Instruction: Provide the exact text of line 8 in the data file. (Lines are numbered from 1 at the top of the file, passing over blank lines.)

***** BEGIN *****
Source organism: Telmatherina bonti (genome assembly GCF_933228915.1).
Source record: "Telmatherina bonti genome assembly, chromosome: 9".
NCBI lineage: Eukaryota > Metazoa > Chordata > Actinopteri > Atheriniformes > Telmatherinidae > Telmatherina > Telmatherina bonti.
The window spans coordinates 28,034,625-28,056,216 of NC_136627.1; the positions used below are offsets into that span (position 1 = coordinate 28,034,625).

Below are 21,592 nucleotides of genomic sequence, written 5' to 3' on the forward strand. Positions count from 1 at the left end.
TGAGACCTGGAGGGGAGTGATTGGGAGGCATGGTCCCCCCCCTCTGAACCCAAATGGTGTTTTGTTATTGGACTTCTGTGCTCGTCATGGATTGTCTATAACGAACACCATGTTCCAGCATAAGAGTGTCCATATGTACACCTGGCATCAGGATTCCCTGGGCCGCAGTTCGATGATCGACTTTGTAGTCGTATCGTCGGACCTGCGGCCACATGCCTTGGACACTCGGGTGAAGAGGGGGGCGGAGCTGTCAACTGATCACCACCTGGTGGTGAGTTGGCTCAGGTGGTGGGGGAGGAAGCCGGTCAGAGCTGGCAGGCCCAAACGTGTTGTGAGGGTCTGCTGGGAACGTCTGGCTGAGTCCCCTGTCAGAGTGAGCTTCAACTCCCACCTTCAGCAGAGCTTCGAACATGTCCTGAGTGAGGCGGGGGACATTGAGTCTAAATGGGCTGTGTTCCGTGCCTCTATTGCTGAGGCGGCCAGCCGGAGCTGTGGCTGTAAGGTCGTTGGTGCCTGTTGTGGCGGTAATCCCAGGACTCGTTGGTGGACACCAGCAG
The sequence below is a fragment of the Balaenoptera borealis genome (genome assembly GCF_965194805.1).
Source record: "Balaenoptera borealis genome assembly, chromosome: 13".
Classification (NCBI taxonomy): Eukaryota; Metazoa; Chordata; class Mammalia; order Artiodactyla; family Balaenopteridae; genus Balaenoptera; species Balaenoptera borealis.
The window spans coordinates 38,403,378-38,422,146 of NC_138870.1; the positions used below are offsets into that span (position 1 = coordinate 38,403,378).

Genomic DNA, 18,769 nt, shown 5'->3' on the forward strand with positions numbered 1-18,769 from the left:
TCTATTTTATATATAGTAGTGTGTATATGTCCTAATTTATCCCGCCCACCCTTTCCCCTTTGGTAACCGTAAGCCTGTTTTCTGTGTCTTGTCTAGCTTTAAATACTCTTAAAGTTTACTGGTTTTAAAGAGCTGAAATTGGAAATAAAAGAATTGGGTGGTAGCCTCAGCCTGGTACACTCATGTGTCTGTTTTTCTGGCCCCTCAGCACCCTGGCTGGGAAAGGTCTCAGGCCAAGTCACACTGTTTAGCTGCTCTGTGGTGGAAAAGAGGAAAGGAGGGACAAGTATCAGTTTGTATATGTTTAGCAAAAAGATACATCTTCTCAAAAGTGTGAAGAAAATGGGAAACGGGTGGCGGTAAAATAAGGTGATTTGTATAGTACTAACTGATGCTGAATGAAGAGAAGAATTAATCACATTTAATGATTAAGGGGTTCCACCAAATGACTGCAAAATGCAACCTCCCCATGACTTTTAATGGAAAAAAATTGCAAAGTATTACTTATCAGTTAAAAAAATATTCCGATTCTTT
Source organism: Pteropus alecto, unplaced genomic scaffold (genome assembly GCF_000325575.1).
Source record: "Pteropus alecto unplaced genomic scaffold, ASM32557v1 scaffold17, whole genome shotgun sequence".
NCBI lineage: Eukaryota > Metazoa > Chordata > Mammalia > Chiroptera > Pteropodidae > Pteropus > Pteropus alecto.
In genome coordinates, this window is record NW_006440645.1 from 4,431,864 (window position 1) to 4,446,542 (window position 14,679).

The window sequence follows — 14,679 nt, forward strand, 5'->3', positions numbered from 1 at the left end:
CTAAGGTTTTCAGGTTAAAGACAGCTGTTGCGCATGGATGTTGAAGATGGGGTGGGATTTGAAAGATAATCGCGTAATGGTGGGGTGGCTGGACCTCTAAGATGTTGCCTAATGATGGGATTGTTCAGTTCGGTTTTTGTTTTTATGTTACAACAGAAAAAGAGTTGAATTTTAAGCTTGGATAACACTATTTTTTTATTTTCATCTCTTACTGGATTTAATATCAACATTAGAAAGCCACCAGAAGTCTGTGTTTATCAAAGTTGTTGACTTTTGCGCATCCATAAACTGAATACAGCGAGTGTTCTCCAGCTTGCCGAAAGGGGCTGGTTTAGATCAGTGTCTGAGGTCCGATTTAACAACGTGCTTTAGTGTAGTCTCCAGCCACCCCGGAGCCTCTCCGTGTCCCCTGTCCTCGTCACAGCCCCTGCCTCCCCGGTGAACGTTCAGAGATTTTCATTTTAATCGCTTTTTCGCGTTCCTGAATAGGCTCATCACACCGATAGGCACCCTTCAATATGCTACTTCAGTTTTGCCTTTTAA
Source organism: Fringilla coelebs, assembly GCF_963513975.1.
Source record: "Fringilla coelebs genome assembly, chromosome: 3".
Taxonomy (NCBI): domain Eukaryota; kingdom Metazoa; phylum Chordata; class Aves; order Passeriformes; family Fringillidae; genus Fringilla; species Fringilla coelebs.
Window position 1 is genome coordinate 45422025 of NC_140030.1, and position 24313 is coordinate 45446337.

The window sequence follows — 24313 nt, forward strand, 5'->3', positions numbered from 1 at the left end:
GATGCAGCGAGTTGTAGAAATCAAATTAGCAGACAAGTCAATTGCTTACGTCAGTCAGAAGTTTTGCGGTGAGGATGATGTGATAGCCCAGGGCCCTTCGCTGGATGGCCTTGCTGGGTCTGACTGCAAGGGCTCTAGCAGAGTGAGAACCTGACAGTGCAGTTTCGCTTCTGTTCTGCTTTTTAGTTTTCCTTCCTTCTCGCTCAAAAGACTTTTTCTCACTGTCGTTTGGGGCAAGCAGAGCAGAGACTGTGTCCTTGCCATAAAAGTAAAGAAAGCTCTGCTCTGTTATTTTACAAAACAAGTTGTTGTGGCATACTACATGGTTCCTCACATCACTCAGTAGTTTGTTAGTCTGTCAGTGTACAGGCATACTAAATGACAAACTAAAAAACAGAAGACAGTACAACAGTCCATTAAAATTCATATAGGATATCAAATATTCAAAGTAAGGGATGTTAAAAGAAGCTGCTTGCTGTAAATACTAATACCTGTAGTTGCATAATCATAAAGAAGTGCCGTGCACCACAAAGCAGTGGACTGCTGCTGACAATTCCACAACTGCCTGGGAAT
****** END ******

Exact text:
Source record: "Balaenoptera borealis genome assembly, chromosome: 13".